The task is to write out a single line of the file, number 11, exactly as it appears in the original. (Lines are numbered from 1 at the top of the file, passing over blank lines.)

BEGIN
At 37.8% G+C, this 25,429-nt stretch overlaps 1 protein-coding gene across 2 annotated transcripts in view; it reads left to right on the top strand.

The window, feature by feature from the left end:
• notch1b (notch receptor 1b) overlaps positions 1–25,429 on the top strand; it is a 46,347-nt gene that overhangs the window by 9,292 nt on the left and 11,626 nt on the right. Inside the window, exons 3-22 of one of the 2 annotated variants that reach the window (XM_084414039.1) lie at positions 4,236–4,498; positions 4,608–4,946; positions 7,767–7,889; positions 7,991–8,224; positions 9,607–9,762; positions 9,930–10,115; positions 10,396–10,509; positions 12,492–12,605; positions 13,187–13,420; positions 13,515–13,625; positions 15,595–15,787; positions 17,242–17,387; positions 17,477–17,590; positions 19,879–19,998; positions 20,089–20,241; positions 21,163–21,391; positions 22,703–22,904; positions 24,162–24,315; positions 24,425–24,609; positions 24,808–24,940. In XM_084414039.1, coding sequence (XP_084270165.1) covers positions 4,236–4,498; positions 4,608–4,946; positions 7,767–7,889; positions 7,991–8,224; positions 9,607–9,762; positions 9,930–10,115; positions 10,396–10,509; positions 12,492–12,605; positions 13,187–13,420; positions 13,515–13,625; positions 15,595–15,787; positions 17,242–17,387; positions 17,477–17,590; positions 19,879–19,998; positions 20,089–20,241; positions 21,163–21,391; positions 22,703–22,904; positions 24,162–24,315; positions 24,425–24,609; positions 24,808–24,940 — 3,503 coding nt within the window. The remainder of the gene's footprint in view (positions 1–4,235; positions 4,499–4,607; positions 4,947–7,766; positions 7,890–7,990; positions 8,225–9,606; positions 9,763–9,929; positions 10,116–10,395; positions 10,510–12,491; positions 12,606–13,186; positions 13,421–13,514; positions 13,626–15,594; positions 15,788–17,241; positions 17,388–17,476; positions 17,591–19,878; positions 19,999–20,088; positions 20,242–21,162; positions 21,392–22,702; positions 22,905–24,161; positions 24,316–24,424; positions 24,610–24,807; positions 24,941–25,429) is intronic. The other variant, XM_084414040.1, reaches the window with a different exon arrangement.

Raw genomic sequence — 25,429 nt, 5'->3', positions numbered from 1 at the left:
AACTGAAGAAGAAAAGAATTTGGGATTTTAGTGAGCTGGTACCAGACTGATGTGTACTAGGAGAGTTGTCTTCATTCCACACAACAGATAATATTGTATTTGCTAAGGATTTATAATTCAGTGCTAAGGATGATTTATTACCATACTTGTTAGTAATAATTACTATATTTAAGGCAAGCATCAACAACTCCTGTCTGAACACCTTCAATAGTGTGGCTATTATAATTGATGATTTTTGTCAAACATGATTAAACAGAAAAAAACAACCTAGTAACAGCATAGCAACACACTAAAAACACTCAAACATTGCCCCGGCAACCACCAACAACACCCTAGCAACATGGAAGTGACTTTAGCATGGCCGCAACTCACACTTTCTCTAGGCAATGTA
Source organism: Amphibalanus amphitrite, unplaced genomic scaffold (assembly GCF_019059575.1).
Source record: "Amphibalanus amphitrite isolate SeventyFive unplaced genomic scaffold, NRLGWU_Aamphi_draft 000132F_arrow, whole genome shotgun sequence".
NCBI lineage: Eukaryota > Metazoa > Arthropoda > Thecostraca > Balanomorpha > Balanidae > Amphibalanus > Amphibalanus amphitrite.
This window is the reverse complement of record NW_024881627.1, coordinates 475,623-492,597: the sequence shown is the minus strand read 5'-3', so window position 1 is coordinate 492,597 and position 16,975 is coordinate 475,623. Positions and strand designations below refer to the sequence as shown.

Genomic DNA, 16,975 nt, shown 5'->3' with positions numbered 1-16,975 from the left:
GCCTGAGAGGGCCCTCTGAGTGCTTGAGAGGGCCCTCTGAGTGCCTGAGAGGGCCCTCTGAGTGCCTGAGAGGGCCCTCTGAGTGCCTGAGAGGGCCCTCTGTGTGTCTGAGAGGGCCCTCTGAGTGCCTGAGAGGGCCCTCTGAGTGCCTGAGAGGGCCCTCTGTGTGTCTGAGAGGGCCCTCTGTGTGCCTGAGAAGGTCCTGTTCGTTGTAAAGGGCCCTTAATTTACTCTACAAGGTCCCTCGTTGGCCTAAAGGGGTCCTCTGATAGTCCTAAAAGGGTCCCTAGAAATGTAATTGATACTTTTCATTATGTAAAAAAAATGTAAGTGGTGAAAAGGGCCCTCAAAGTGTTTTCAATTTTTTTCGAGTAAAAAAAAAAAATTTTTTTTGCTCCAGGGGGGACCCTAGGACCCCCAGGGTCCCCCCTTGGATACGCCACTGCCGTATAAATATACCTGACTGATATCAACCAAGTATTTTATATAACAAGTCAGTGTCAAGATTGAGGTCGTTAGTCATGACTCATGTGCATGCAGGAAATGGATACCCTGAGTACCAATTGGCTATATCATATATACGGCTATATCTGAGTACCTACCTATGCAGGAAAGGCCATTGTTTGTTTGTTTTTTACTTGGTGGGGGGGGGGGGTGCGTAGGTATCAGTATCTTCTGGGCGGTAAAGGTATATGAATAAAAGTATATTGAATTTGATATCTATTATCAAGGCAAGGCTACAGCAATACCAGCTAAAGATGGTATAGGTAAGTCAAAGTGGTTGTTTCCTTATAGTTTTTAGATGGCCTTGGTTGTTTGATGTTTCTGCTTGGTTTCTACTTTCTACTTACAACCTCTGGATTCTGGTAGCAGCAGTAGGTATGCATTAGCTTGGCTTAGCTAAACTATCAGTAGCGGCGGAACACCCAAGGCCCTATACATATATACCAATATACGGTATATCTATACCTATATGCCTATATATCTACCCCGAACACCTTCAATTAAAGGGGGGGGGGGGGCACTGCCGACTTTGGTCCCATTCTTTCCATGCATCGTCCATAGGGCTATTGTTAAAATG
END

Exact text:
GCCTGAGAGGGCCCTCTGAGTGCTTGAGAGGGCCCTCTGAGTGCCTGAGAGGGCCCTCTGAGTGCCTGAGAGGGCCCTCTGAGTGCCTGAGAGGGCCCTCTGTGTGTCTGAGAGGGCCCTCTGAGTGCCTGAGAGGGCCCTCTGAGTGCCTGAGAGGGCCCTCTGTGTGTCTGAGAGGGCCCTCTGTGTGCCTGAGAAGGTCCTGTTCGTTGTAAAGGGCCCTTAATTTACTCTACAAGGTCCCTCGTTGGCCTAAAGGGGTCCTCTGATAGTCCTAAAAGGGTCCCTAGAAATGTAATTGATACTTTTCATTATGTAAAAAAAATGTAAGTGGTGAAAAGGGCCCTCAAAGTGTTTTCAATTTTTTTCGAGTAAAAAAAAAAAATTTTTTTTGCTCCAGGGGGGACCCTAGGACCCCCAGGGTCCCCCCTTGGATACGCCACTGCCGTATAAATATACCTGACTGATATCAACCAAGTATTTTATATAACAAGTCAGTGTCAAGATTGAGGTCGTTAGTCATGACTCATGTGCATGCAGGAAATGGATACCCTGAGTACCAATTGGCTATATCATATATACGGCTATATCTGAGTACCTACCTATGCAGGAAAGGCCATTGTTTGTTTGTTTTTTACTTGGTGGGGGGGGGGGGTGCGTAGGTATCAGTATCTTCTGGGCGGTAAAGGTATATGAATAAAAGTATATTGAATTTGATATCTATTATCAAGGCAAGGCTACAGCAATACCAGCTAAAGATGGTATAGGTAAGTCAAAGTGGTTGTTTCCTTATAGTTTTTAGATGGCCTTGGTTGTTTGATGTTTCTGCTTGGTTTCTACTTTCTACTTACAACCTCTGGATTCTGGTAGCAGCAGTAGGTATGCATTAGCTTGGCTTAGCTAAACTATCAGTAGCGGCGGAACACCCAAGGCCCTATACATATATACCAATATACGGTATATCTATACCTATATGCCTATATATCTACCCCGAACACCTTCAATTAAAGGGGGGGGGGGGGCACTGCCGACTTTGGTCCCATTCTTTCCATGCATCGTCCATAGGGCTATTGTTAAAATG